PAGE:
Where Was I?

The title of this post is not so much a reference to my little blogging sabbatical as it is to the events of Easter weekend.  If you were at the Saturday night service you may have noticed I disappeared after the “Christ Is Risen” part and then reappeared at the very end to give out eggs.  I also wasn’t around for the Agape service, although I again reappeared, this time at the reception we had for His Eminence and Bishop McManus.  Here is what went down…

Some people have noticed that I (discretely) text/check text messages during church.  I do this for several reasons – to check for emergencies, to communicate with PC members in the narthex (I would much rather someone text me than stomp up during the service and come into the altar), and other things.  I generally check two or three times during a service – nothing heavy.  I received a message Sat. night from our chancellor asking if I could go to a nearby church and finish the service for the priest, who had collapsed and was taken to the hospital.  I checked in with Fr. Dean, grabbed Chris (our seminarian) and took off.  It was a funny scene in the parking lot – many people were leaving after receiving the light, and in the middle of it so was one of the priests!  About halfway to our destination I talked to the president of the parish council at the church to which we were going and he said everyone had gone home.  I came back to Worcester, went to the emergency room, visited the priest – a mentor of mine who is thankfully doing fine now – and then came back to the Cathedral.  I substituted for him at the Agape service on Easter Sunday morning, and that was that.  It was definitely one of the most memorable Easters ever!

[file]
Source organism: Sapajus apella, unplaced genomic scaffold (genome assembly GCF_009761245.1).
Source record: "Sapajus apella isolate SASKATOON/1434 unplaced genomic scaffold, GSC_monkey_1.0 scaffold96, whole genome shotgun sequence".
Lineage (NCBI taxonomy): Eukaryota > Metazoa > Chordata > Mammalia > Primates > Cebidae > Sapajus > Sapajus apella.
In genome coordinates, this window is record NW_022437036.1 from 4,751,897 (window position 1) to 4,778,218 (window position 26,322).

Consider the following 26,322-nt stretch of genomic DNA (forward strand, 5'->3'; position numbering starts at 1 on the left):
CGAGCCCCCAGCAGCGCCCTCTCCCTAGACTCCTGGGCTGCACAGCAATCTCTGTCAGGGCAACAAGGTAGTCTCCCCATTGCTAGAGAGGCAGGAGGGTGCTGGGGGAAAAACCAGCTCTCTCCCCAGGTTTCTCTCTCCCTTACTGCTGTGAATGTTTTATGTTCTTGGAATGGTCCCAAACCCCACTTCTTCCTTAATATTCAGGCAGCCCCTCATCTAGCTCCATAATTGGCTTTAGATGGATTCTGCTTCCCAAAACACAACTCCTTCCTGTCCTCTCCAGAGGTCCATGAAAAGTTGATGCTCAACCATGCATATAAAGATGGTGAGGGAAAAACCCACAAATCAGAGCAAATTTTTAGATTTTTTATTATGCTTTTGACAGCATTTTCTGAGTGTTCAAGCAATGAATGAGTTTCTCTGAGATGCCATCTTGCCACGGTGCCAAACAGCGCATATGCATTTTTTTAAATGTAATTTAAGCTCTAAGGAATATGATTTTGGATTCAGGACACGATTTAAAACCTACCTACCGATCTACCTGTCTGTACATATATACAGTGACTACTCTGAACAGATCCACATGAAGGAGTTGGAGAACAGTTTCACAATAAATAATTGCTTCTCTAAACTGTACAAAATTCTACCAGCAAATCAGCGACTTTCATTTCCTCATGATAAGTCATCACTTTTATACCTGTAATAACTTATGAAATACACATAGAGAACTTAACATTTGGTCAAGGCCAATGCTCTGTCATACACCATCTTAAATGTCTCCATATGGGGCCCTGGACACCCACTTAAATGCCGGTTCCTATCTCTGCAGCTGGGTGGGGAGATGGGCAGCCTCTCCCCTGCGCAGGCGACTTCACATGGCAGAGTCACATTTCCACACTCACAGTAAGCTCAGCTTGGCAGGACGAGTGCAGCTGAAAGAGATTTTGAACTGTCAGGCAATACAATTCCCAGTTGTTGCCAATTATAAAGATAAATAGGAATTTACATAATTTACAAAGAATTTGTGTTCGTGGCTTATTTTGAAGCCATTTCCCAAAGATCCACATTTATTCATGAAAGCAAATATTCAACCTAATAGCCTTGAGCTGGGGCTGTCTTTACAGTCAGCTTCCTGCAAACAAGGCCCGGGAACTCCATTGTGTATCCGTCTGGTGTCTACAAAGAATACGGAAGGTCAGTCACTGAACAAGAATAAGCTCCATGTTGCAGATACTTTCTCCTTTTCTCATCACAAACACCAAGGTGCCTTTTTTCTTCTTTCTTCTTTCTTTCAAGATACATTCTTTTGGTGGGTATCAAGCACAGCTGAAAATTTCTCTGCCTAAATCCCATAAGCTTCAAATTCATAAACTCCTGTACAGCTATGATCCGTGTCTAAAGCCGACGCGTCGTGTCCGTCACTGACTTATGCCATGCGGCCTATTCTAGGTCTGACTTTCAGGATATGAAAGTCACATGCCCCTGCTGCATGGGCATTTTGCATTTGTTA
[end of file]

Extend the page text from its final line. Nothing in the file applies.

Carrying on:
Bright Week was quite busy – in many ways, busier than Holy Week, where we just had services.  Poetry readings, several liturgies, funerals and baptisms, a genocide memorial service at the College of the Holy Cross, and many other happenings kept me running, and this week has been equally full.  I did, however, plant some early crops and start on the garden – more on that later.


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